I don't want to get too down on DodgeBall's Justin "If you can dodge a wrench, you can dodge a ball" Redman too much. After all, the poor bastard has been through enough as it is.
Even though he finally has some luck with the ladies at the end of the movie, "finding romance with Amber," Redman's character really only exists to be used and abused.
Which makes it easy too root for him…maybe a bit too easy. In a movie stacked with morally questionable characters, Redman is the naive goober who is all too content to take their abuse. Stand up for yourself, dude.
No offense to Ty O'Neal, the actor who played Dwayne Robertson in the second and third movies in The Mighty Ducks franchise, because he played the ridiculous cowboy character to the best of his abilities. Unfortunately, he wasn't given anything but tired stereotypes and an exaggerated accent to work with.
Choosing to bring Robertson back for the third film was an odd choice, given that characters were known to disappear from one movie to the next. He added nothing to the story aside from his over-the-top Southern twang, which was grating on its best day and downright wretched and barely tolerable on its worst.
There are plenty of people worth disliking in Bring It On, but no one in the entire film comes close to being as loathsome as Torrance Shipman's college-bound boyfriend Aaron, a male cheerleader she dated in high school. There are a few close seconds, though.
There's a reason her parents are thrilled this jag is heading off to college—in a movie filled with only relatively unpleasant characters, he stands out as, by far, the most unlikable.
First Aaron doesn't believe in Torrance and hands the squad over to Courtney and Whitney because she's not "captain material"—which is actually kind of understandable, because she really does a piss-poor job for awhile. But then he cheats on her with some skank.
Hopefully he enjoyed his time in college, because an adult Aaron would be appealing to exactly zero percent of the adult female population. If he was real, he'd probably be on the local sex offenders registry list before graduation.
Assuming he graduated. Which he probably didn't.
Please don't get me wrong. I wasn't super cool in high school, and the last thing I want to do is beat up on a nerd. Seriously—I walked away from Ferris Bueller's Day Off with a hopeless and eternal crush on Cameron Frye.
So I really don't want to needlessly pick on a "nerd." It's just that The Mighty Ducks' Lester Aberman isn't just a nerd, he's every nerd stereotype rolled into one—including being bad, to marginally bad, at sports. Which might work if he wasn't a character in a sports movie franchise.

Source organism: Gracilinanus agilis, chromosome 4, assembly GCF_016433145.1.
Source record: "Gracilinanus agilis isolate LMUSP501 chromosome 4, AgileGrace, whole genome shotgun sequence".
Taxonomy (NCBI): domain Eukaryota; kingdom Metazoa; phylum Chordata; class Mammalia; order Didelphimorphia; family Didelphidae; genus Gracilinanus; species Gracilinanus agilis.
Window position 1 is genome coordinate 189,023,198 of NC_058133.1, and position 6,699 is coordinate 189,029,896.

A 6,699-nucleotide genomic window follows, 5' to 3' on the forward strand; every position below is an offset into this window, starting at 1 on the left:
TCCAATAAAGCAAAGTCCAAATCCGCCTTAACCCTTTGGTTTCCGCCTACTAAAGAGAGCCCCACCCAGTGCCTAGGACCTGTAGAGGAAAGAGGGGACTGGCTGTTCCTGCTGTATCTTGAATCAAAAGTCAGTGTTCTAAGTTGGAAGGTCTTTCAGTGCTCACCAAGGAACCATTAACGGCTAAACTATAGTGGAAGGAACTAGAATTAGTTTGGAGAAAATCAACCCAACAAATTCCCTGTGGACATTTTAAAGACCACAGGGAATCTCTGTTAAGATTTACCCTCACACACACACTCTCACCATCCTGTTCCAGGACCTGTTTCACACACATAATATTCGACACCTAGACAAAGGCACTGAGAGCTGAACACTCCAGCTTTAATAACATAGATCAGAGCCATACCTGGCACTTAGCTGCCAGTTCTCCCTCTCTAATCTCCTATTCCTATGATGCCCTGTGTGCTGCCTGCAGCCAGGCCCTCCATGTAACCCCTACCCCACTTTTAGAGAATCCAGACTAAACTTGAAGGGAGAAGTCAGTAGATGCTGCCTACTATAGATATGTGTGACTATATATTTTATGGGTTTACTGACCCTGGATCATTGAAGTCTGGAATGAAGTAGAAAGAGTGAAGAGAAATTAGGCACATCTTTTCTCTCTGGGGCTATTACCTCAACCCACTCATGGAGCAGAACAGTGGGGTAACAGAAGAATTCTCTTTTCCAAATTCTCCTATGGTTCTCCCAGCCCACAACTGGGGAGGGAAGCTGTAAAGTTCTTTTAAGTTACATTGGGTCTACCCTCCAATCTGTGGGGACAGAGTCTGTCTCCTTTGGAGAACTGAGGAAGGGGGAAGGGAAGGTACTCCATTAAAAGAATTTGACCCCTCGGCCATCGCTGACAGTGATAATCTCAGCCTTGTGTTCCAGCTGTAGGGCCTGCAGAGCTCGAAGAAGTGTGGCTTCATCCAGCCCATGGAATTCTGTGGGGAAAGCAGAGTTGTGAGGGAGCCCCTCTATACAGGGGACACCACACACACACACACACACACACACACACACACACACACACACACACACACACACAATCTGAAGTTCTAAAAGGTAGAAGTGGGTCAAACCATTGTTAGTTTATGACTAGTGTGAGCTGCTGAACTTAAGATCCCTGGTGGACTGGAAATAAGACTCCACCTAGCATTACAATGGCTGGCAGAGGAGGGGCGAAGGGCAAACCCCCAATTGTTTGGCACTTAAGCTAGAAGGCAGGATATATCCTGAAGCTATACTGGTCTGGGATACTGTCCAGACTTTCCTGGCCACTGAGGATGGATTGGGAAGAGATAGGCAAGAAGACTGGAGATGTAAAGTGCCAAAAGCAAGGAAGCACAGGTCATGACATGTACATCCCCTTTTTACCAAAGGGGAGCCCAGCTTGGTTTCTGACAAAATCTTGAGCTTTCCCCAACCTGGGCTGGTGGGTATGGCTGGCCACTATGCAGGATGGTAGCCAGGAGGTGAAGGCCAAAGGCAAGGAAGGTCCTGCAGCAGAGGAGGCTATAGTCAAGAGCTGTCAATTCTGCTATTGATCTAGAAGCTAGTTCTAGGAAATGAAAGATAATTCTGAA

Aberman serves as nothing but the occasional comic foil: "Aaaaaaaaberman!" And it's not even very funny when it happens. With all the characters that came and went from each movie, it's stunning that he was one of the very few that remained through all three.
On one hand, it's not hard to understand why Johnny Moxon's girlfriend Jules Harper is such a freaking downer in Varsity Blues. It's only natural having watched her brother Lance grow up under constant pressure from their father to succeed where he, himself, had failed.
And, although never specifically addressed within the movie, it's not much of a stretch to think she had felt a little neglected living in Lance's shadow.
On the other hand, does she have to be that much of a downer? The switch flips on her mood the second Mox is named the starter, when she begins to make it clear at every opportunity that she never intended on dating an actual football player. Which is pretty mean considering he resisted Darcy Sears in that whipped cream bikini.
Jules was likely written to be as unpleasant as she was because it would give the audience no reason to feel bad for her when Mox carries on his life without her—at least initially. If that's the case, it definitely worked.
In BASEketball, the titular sport is invented by Joe Cooper and Doug Remer in the driveway of high school hottie Brittany Kaiser, at an unofficial reunion—to which neither of them were invited—years later. Considering their behavior, it's no surprise they weren't on the guest list.
Trying to show up the med school boyfriends of Brittany and Heather, Coop and Remer invent a game on the spot that wouldn't be as skewed to those with actual physical capabilities. It almost works out, except neither of them get the girl.